Domestic violence is a pervasive issue that affects countless families and individuals across California. To provide protection and recourse for victims, the state offers Domestic Violence Restraining Orders (DVROs). These legal orders are essential tools to safeguard victims from further harm and establish necessary boundaries between the abuser and the victim. In this blog post, we will delve into the details of DVROs in California, including what they are, who can obtain them, how to apply, and the different types of orders available.
What is a Domestic Violence Restraining Order?
A Domestic Violence Restraining Order is a legal order issued by the court to protect individuals who have experienced abuse or threats of abuse from a current or former spouse, partner, cohabitant, or close family member. The primary purpose of a DVRO is to prevent contact and ensure the safety and well-being of the victim and any children involved.
Who Can Obtain a Domestic Violence Restraining Order?
In California, any person who has experienced domestic violence, or believes they are in imminent danger of abuse, can seek a DVRO. The law does not discriminate based on age, gender, sexual orientation, or marital status. This means that victims in dating relationships, same-sex relationships, and married couples alike have the right to seek protection through a restraining order.
Types of Domestic Violence Restraining Orders
1. Emergency Protective Order (EPO)
An EPO can be issued by law enforcement officers at any time of the day or night when there is a credible threat of immediate harm. It is commonly issued in cases of domestic violence-related arrests. An EPO is temporary, usually lasting only a few days or until the victim can file for a Temporary Restraining Order (TRO).
2. Temporary Restraining Order (TRO)
A TRO is granted by the court and can last up to 25 days. It is intended to provide temporary protection until a court hearing is held to determine whether a permanent restraining order is necessary.
3. Permanent Restraining Order
If, after a court hearing, the judge finds sufficient evidence of abuse, they may grant a permanent restraining order. This order can last for several years or, in some cases, indefinitely. The terms of the permanent restraining order may vary depending on the specifics of the case.
How to Apply for a Domestic Violence Restraining Order
- Gather evidence: Before applying for a DVRO, it is essential to collect evidence of the abuse or threats. This can include photographs of injuries, text messages, emails, witness statements, and any other relevant documentation.
- Visit the courthouse: Go to your local courthouse and request the necessary forms to apply for a DVRO. The court clerk or domestic violence advocate can help you with the paperwork and provide guidance throughout the process.
- Fill out the forms: Complete the required forms accurately and honestly. Be sure to include all relevant information about the abuser and the incidents of abuse or threats.
- Attend the court hearing: After submitting the forms, a judge will review your case and may schedule a court hearing. It is crucial to attend the hearing and present your evidence to support your request for a restraining order.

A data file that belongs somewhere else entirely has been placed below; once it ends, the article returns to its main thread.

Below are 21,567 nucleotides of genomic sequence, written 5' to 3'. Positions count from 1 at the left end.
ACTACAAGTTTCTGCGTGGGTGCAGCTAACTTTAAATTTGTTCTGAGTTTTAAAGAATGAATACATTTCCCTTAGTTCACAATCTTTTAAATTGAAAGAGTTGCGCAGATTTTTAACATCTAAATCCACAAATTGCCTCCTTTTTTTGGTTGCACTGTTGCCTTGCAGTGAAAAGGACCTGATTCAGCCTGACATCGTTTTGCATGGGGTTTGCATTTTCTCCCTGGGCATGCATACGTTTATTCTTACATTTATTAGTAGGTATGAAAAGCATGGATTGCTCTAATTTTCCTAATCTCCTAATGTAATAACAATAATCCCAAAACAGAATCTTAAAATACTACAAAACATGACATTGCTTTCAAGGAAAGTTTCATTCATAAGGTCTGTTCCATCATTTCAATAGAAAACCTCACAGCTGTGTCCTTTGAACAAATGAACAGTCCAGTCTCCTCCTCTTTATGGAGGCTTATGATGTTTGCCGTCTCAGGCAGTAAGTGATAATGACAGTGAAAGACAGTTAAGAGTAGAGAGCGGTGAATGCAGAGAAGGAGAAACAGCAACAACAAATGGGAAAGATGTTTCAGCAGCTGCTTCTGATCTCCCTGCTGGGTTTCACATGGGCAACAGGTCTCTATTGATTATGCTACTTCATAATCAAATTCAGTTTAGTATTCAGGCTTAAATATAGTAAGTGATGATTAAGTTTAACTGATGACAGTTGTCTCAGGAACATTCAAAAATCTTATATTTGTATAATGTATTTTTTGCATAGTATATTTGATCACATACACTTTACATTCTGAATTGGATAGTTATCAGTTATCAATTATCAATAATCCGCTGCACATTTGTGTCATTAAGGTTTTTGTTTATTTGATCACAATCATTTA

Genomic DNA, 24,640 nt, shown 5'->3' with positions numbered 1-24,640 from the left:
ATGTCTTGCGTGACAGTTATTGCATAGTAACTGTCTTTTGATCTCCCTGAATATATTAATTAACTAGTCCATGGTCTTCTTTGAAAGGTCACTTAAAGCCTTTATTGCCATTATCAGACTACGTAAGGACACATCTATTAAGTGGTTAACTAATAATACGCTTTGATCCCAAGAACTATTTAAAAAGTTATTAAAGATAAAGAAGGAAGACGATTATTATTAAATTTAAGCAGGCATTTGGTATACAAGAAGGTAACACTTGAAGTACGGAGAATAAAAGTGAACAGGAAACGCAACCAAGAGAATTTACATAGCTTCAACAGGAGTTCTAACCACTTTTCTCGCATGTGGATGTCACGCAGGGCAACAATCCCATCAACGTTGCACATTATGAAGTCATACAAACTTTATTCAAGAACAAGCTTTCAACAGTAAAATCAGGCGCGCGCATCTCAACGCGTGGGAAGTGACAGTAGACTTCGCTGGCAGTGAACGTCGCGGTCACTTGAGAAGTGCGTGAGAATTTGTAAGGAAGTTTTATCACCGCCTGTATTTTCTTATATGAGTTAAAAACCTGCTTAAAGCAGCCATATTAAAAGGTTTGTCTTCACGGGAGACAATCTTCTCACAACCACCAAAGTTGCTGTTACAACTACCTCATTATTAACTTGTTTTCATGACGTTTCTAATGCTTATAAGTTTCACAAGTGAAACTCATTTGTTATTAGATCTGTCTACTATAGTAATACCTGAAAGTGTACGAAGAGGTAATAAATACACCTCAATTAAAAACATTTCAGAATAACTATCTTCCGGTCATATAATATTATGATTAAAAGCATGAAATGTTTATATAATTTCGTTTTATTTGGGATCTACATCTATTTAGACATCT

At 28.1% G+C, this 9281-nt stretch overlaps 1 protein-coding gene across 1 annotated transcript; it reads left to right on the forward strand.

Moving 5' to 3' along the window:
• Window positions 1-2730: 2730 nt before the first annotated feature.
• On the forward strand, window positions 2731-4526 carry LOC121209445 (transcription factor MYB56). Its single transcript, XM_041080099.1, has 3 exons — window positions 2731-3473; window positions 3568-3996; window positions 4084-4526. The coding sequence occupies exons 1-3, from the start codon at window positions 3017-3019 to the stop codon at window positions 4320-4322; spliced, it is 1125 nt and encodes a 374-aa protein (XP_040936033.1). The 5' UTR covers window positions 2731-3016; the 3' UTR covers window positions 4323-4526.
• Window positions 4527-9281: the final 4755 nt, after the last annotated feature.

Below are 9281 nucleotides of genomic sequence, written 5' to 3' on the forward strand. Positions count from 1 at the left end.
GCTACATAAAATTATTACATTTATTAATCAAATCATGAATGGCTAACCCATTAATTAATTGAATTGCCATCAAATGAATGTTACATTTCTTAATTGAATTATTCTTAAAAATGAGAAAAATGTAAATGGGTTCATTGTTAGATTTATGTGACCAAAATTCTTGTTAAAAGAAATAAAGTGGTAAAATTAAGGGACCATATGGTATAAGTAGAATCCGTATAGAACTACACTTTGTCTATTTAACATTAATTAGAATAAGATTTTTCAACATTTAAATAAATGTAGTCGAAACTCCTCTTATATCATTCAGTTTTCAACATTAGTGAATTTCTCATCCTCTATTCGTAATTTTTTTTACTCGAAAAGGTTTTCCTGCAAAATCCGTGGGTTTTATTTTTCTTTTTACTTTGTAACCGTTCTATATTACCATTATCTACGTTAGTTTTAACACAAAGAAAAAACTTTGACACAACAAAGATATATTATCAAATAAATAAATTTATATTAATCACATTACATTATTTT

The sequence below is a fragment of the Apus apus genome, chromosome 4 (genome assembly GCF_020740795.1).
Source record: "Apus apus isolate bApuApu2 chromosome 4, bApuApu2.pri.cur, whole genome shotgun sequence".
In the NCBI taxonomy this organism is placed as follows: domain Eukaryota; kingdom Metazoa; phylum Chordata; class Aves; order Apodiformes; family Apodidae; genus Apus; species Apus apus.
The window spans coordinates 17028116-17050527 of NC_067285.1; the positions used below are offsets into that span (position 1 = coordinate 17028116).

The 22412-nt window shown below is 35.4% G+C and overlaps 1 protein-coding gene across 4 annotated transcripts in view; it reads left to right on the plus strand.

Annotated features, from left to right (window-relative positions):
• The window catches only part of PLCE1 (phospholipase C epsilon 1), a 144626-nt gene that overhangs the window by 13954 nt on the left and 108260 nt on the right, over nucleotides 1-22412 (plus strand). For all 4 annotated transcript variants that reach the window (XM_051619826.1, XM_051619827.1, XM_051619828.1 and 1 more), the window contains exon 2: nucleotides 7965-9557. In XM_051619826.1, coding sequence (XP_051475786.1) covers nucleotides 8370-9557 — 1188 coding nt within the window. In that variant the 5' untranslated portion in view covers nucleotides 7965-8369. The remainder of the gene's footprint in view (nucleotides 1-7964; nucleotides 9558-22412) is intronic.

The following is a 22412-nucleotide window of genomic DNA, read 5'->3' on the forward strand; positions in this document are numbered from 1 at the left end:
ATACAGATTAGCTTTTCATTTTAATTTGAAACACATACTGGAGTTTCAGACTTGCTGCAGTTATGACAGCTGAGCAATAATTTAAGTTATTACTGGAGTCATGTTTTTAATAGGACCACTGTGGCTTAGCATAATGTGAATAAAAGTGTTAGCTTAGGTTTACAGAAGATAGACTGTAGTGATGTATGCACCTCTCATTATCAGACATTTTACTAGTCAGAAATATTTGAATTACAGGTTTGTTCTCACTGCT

Protective Provisions of a Domestic Violence Restraining Order
A DVRO can include a variety of provisions tailored to the specific situation and needs of the victim. These provisions may include:
- 1. Stay-Away Order: The abuser must stay a certain distance away from the victim, their home, workplace, and any other specified locations.
- 2. No-Contact Order: The abuser is prohibited from contacting the victim directly or indirectly, including by phone, email, or through a third party.
- 3. Child Custody and Visitation Orders: The court may address custody and visitation arrangements to ensure the safety and well-being of any children involved.
- Move-Out Order: In cases where the victim and abuser live together, the court may order the abuser to move out of the shared residence.
- Surrender of Firearms: If the abuser possesses firearms or other dangerous weapons, the court may order their surrender to the authorities.
Enforcing a Domestic Violence Restraining Order
Once a DVRO is issued, it is essential to notify law enforcement agencies, schools, workplaces, and any other relevant entities about the order. If the abuser violates the terms of the order, the victim should immediately report the violation to the police. Violating a restraining order is a criminal offense in California and can result in serious consequences for the abuser.
Domestic Violence Restraining Orders play a crucial role in protecting victims of abuse and providing them with a legal recourse to seek safety and peace of mind. If you or someone you know is experiencing domestic violence, it is essential to take immediate action by seeking help from local law enforcement, domestic violence shelters, or legal services. A DVRO can be a powerful tool to break free from the cycle of abuse and begin the journey towards healing and recovery. Remember, you are not alone, there are top family law firms available to help you through this difficult time.